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SVOD pricing in the age of Disney+

Money splash

The announcement that Disney+ will cost just $6.99 a month when it launches in November creates a new low bar for premium online video services. Like it or not, consumers will use it as a yardstick to judge the value of other services. TV executives might not like how they fair in the comparison.

Discovery DTC service could be too expensive

David Zaslav, Discovery’s CEO, feels he has a golden opportunity to dominate the factual and natural history spaces. Certainly, the exclusive relationship the company has struck with the BBC brings some of the best natural history content ever made to the service he plans to launch next year. He believes Discovery will be able to create “the definitive natural history and factual streaming platform in the world.”

Mr. Zaslav believes such quality content will command a premium price in the market. He thinks he can charge between $7 and $15 a month. Aside from the great content, why does he believe he can charge up to twice as much as Disney+. He cites two reasons. He says scripted content is only half of what people love to watch. The rest, he claims, the service will have. He also thinks “there is really nobody in our space.” On both counts he is wrong.

Sports and news should be lumped in with the unscripted half of content people love. The Discovery service will have neither of these genres. The truth is people spend the bulk of their viewing time, way more than half, with content that Discovery’s service will not provide.

CuriosityStream has built an excellent service around factual and natural history content. It recently moved to a much lower price of $2.99 a month for HD quality video delivery. The service, which was founded by Discovery founder John Hendricks, will launch worldwide.

With Disney+ at $6.99 and CuriosityStream at $2.99, even $7 a month sounds too much for Discovery’s DTC service.

WarnerMedia’s HBO-anchored service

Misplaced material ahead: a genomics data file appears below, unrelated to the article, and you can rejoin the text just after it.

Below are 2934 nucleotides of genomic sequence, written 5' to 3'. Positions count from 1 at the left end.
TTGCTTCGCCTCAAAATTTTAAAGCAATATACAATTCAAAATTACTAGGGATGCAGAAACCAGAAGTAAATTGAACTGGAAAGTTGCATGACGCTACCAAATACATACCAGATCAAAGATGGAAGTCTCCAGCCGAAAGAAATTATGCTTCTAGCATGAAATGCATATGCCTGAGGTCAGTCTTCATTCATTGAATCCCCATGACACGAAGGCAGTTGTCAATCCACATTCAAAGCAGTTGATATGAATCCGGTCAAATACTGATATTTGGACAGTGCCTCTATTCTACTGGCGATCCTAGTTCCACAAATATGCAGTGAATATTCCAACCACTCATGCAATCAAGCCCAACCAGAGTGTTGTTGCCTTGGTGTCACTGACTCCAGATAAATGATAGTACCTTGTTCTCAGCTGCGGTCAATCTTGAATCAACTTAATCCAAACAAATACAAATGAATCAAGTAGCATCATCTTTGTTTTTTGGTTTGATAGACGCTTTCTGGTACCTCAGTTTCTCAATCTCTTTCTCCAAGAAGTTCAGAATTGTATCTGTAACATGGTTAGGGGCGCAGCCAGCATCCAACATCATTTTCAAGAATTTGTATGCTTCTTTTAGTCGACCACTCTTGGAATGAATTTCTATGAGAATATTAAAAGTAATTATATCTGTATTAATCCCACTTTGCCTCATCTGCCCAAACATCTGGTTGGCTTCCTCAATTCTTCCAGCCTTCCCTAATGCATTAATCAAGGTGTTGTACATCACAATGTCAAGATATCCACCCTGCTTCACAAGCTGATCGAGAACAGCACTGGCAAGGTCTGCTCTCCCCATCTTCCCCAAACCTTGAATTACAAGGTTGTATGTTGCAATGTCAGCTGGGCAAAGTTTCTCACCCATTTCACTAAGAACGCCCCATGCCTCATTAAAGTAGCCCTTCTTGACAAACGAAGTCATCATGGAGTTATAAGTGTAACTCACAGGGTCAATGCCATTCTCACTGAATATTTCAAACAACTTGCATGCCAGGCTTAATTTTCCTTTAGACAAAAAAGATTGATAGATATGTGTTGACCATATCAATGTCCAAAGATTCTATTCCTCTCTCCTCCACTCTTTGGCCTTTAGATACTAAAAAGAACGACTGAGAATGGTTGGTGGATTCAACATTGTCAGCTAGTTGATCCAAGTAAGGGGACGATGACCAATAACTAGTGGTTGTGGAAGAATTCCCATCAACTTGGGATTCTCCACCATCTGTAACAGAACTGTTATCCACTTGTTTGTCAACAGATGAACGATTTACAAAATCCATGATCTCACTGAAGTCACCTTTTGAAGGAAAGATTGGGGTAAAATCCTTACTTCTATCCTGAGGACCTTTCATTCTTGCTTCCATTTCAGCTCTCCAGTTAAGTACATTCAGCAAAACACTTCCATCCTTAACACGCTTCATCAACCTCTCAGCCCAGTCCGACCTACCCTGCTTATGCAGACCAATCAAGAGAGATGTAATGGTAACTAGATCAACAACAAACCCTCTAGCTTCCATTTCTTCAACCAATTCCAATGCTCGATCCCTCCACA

HBO has built a solid presence with HBO Now, notching up over 5 million subscribers and helping to return the premium channel to growth. The new and final season of Game of Thrones has captured the attention of many and is no doubt helping push HBO Now subscriber numbers even higher.

AT&T thinks that HBO can do much more. It is readying a service for beta release later this year with HBO at its core and a host of Warner Bros content include. The hope is that the new service – let’s call it HBO+ – can achieve Netflix-like penetration levels.

However, AT&T has a pricing problem. HBO Now costs $15 a month, twice as much as Disney+ will upon release. With AT&T adding much more content, the company might expect to be able to charge even more for HBO+. After all, AT&T took on a huge debt burden to buy Time Warner Inc. and could do with the content contributing more. With Disney+ and Netflix much cheaper, it’s unlikely many consumers will be ready to spend $15-$20 for HBO+.

CBS All Access in the sweet spot, for now!

CBS reported its Q1 2019 results last week and said it had generated the highest quarterly revenue ever. Acting CEO Joseph Ianniello pointed at three things driving the quarter performance: the advertising revenue generated by the turgid Super Bowl LIII and increases in affiliate and subscription revenues.

The company saw subscribers to its direct-to-consumer services Showtime and CBS All Access surge 71% year-over-year. Mr. Ianiello singled out CBS All Access as having its biggest growth ever in Q1. The release of the new Twilight Zone series and a library with more than 10,000 episodes is helping drive growth.

CBS All Access costs $6.99 a month and users can watch on-demand ad-free by paying $4 more. At least for now, this appears to be a good value to consumers. However, when Disney+ enters the market with great content ad-free at the same $6.99, consumer opinion of the value offered by All Access could change quickly.

The problem for TV providers

As TV providers enter the DTC market, consumers will have the opportunity to assess that content’s unique value for the first time. Previously, there was no real way to assess its value within the big pay TV bundle. Like it or not, consumers will look at Disney+ for $6.99 a month and wonder if Discovery, HBO+, and CBS All Access are worth paying the same or more. TV executives could be in for a big shock when they find out how their content fairs in the comparison.

Why it matters

The big pay TV bundle has prevented consumers from evaluating the true value of most of the TV shows and movies they watch.

As TV programmers launch direct-to-consumer services, consumers will have an opportunity to assess the stand-alone value of their content.

Disney+’s $6.99 a month is a yardstick people will use to make their value assessments.

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